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Top 10 Appliances Most Americans No Longer Use


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Hand-cranked Wringer Washer
Hand-cranked wringer washers made doing the laundry easier, but the addition of electricity and gas-powered washers improved the idea still further.
Hand-cranked wringer washers made doing the laundry easier, but the addition of electricity and gas-powered washers improved the idea still further.
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While cranking your own washer may not sound so convenient, it beat the old method of scrubbing a shirt over a washboard and pounding it with a rock.

The first hand-cranked models appeared around the turn of the century, although Maytag placed a small electric motor on a model as early as 1911 [source: Maytag Collectors Club]. The company produced some models before 1920 that had two options for power: electrical power, or batteries for homes without electricity. Many early models had an attached hand-cranked wringer to cut down the time spent on the clothesline. From the 1920s through the 1940s, households could choose between electrical and gas-powered engines to agitate the laundry.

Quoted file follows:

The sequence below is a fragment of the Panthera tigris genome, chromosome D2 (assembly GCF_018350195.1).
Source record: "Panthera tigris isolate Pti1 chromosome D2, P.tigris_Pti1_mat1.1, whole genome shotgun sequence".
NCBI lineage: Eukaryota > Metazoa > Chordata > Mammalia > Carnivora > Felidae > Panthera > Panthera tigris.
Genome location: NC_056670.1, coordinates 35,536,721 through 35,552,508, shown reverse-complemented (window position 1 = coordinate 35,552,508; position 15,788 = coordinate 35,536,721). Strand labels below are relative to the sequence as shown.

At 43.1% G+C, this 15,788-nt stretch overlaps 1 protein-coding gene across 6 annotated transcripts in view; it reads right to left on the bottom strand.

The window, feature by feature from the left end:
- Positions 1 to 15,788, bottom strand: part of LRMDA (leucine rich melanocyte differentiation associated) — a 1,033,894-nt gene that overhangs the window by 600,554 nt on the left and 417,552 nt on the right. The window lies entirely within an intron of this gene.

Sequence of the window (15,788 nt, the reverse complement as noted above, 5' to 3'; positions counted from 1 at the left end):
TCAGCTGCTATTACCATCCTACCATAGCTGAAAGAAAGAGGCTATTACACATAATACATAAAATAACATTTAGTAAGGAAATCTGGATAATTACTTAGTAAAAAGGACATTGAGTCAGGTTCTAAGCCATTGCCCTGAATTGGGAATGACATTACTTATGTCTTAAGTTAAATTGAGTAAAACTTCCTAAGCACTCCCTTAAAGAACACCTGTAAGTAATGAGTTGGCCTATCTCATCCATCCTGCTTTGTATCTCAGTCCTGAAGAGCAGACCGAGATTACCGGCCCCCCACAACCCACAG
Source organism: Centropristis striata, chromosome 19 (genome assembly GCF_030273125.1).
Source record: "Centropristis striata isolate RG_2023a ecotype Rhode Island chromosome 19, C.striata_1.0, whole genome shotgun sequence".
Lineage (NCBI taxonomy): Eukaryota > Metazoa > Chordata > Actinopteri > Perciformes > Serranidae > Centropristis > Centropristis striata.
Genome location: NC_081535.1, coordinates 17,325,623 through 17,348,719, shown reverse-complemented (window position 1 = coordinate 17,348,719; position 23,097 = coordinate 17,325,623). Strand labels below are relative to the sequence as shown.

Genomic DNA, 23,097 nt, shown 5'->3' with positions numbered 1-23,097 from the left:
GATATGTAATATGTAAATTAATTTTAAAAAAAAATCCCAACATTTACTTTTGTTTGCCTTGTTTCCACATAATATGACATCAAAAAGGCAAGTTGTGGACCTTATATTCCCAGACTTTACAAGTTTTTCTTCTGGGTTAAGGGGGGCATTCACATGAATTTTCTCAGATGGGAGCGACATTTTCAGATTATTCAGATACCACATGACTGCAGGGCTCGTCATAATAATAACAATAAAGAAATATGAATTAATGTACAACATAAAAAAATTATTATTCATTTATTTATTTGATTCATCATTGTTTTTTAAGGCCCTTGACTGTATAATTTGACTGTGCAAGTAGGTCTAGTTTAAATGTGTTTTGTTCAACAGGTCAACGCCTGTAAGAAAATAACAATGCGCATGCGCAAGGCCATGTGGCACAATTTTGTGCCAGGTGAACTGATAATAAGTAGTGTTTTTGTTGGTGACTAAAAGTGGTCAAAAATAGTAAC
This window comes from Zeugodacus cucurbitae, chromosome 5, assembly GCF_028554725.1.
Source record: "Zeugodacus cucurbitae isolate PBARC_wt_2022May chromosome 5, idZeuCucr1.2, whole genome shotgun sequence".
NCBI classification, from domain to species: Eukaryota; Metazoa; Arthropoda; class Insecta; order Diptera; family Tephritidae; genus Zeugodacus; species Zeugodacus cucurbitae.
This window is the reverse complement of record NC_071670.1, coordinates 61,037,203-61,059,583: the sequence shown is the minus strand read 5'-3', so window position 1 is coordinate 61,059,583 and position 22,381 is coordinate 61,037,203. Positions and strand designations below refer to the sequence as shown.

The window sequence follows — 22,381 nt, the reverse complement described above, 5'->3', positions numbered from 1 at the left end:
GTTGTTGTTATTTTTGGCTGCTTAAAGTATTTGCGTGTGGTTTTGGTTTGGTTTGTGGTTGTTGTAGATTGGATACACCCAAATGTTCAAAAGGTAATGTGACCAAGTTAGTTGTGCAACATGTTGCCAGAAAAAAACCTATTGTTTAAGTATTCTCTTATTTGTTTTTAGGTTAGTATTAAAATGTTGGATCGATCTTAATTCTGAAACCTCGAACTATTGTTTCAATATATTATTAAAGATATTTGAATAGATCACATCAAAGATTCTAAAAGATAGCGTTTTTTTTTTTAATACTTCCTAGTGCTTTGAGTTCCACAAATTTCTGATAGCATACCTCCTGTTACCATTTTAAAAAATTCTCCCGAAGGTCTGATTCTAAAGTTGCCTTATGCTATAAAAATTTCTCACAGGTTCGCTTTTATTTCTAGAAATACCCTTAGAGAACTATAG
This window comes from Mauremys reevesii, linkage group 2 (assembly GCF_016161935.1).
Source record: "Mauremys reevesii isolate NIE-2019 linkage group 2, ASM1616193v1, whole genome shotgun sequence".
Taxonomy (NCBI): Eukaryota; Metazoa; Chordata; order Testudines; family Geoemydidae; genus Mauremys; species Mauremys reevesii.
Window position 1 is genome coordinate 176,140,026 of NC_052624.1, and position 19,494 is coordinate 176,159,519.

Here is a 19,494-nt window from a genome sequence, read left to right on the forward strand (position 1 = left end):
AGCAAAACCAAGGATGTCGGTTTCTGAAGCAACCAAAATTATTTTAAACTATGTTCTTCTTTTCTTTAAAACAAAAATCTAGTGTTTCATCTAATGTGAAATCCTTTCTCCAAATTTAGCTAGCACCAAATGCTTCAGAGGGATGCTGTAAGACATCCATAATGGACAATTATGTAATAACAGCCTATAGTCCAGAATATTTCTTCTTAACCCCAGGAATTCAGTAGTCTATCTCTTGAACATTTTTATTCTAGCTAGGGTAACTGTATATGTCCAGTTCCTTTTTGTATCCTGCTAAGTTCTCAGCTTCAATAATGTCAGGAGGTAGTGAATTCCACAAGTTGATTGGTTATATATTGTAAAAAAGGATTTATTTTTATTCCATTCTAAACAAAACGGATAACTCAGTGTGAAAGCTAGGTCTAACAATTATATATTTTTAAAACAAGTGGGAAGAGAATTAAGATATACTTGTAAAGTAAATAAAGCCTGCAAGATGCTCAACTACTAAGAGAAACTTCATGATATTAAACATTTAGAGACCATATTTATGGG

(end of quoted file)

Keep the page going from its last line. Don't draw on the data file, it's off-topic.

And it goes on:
Of course, despite the rows of shiny, space age front-loaded laundry appliances on display in the home stores, the hand-cranked washer is making a small comeback. A few new models are being marketed as a money-saving, socially conscious way to manage the laundry.


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